Austin-based food photographer Jody Horton knows a thing or two about hunting. He grew up hunting dove and quail, starting at the young age of six, and moved on to ducks as a teenager. His friend, Jesse Griffiths is also an experienced hunter and devote “localvore“. When Jesse isn’t running Dai Due Austin—a supper club and butcher shop that uses seasonal, regional ingredients—he’s out directing hunting, butchering and prepping classes called Deer School and Hog School. Both passionate about food, hunting and good photography, Jody and Jesse recently got together and created an in-depth manual for a “new generation of practical hunter and fishermen.” The result was Afield: A Chef’s Guide to Preparing and Cooking Wild Game and Fish—a detailed visual masterpiece filled with field stories, step-by-step cleaning and breakdown shots, and delicious recipes.
Jody and Jesse actually thought up the idea for Afield around three years ago. It wasn’t until a short time later when Jesse was featured in Primal Cuts, a cookbook published by Welcome Books, that Afield gained any substantial momentum. Welcome Books jumped on the project and fortunately let Jody and Jesse take full rein of the project, allowing them to take control of everything from the structure to the art direction, and of course, the photographs.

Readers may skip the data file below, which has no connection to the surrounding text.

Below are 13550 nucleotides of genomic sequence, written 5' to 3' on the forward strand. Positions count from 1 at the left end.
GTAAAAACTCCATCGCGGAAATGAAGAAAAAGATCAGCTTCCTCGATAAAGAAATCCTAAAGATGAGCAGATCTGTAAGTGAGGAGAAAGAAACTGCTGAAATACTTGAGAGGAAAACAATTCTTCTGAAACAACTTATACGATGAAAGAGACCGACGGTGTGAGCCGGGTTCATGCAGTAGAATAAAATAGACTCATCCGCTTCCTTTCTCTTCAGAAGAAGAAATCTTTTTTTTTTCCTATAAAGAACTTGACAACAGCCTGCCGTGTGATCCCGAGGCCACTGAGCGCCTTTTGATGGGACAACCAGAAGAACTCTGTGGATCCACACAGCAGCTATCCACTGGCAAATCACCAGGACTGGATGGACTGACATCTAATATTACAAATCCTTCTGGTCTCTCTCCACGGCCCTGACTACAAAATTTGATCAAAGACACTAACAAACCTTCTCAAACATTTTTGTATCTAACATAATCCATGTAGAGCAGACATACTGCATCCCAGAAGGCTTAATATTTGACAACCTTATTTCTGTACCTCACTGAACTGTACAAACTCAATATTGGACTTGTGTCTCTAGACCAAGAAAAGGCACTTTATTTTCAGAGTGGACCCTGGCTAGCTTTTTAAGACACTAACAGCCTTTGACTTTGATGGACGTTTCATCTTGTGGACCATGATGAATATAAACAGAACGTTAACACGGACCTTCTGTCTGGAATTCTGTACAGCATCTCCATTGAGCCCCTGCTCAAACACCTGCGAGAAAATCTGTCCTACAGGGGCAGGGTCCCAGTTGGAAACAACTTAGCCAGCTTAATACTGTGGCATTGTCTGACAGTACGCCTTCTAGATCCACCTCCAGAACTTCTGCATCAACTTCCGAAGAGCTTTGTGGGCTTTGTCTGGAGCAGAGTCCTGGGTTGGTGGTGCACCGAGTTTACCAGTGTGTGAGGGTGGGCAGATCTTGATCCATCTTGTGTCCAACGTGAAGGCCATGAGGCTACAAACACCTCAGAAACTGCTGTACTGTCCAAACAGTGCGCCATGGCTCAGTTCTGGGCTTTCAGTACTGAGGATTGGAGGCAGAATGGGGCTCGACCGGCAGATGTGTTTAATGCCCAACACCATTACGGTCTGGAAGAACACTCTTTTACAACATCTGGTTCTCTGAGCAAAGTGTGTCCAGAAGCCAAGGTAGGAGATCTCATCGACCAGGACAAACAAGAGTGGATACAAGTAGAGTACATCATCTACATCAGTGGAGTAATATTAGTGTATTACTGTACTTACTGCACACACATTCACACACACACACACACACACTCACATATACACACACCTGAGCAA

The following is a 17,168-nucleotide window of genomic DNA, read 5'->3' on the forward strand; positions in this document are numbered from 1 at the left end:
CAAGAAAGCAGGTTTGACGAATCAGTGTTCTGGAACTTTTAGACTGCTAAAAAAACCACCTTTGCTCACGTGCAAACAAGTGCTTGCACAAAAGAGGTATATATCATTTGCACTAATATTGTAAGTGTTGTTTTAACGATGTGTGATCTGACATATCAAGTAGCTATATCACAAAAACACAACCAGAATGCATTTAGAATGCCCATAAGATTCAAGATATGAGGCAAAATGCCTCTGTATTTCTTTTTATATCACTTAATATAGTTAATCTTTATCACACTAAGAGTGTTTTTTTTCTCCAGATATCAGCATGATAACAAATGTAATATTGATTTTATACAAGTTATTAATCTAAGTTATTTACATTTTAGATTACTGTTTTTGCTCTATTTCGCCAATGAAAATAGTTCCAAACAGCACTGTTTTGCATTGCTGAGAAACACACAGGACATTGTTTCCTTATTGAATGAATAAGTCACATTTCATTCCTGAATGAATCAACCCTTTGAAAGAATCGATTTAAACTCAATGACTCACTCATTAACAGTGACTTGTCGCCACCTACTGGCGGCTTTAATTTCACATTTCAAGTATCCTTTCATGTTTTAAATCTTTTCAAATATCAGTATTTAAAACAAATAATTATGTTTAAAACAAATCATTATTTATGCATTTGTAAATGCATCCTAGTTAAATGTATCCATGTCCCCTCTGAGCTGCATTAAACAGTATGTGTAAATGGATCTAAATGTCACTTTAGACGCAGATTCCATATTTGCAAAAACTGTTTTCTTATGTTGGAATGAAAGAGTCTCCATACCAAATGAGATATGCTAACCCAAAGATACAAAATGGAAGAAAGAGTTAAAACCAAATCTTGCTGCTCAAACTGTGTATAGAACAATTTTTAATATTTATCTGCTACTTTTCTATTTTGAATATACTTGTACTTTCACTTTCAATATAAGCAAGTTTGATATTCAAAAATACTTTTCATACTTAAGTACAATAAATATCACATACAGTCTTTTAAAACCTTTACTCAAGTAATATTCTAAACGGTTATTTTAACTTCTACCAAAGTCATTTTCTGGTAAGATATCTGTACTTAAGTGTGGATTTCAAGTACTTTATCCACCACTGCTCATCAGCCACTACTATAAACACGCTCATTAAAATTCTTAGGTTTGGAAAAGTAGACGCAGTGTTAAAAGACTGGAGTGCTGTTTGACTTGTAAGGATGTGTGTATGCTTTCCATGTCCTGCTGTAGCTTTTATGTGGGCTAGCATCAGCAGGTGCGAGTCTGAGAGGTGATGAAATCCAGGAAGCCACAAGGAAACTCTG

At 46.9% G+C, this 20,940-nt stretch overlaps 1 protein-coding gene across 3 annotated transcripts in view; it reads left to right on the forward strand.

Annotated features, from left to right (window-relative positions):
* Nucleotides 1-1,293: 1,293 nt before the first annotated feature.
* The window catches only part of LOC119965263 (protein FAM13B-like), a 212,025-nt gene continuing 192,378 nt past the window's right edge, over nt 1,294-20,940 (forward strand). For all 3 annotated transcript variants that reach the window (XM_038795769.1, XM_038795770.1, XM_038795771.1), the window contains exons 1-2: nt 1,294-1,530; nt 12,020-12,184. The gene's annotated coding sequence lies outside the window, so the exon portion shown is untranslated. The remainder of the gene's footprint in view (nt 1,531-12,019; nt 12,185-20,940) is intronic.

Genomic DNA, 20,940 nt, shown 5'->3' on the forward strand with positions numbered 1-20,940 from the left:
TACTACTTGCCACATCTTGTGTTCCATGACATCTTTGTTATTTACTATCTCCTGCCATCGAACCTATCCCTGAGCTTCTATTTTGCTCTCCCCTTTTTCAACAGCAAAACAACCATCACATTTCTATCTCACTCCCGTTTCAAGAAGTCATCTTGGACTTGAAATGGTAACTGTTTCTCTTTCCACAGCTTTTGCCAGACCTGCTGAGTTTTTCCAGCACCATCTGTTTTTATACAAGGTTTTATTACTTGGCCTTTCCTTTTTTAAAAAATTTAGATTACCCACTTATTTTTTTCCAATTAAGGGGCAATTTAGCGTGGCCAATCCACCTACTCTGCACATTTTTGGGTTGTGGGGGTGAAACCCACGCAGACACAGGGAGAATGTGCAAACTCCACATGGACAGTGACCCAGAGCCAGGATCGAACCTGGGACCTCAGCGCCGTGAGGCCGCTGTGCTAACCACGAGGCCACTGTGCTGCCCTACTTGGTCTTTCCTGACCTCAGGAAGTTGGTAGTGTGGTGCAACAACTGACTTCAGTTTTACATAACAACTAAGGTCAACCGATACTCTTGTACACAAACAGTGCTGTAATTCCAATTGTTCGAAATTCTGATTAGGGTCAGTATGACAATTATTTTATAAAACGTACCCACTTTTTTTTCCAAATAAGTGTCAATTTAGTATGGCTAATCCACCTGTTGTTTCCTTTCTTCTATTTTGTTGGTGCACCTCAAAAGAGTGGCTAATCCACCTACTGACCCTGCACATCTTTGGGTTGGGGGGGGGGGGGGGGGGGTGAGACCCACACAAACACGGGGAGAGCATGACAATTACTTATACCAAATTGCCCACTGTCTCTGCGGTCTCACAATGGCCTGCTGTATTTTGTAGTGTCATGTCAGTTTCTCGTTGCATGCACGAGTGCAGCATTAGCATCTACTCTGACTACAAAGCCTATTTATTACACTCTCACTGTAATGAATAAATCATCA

Jody took over 300 pictures specifically for Afield while out hunting with Jesse. They knew what they wanted to capture, and had specific shots in mind, both hunt, and photo-wise. This lead to an extraordinarily useful field guide but added a few bumps to the process. Jody explains,
Hunting is tricky because of course, sometimes you go and just sit in a blind and wait and nothing happens, that’s when you feel like you’ve accomplished nothing. But then there were days that were impossibly lucky—like when Jesse shot two turkeys and a deer in the space of maybe 10 minutes. Overall we were unusually lucky. Like during the rabbit hunt, which was a difficult shoot, and freezing cold. There were just no bunnies. We looked everywhere. Then we finally flushed the only one infield and Jesse took an impossible guess of a shot and got him. It was a miracle I think.
The majority of the images were shot over the course of a year, but it took almost two years to finish the entire shooting process. All the photos were shot in Texas and Jody says he would “hate to add up the days or hours” they traveled, hunted, and shot, but for “work” he says, “it’s about as good as it gets.” Jody and Jesse are both extremely pleased with the results and Afield is now available to purchase. It’s already garnering rave reviews with Hunting Life calling it “beautiful” and a “great place to turn to… understand food at this most basic level.” And it even made The Austin Chronicle‘s reviewer “teary-eyed.”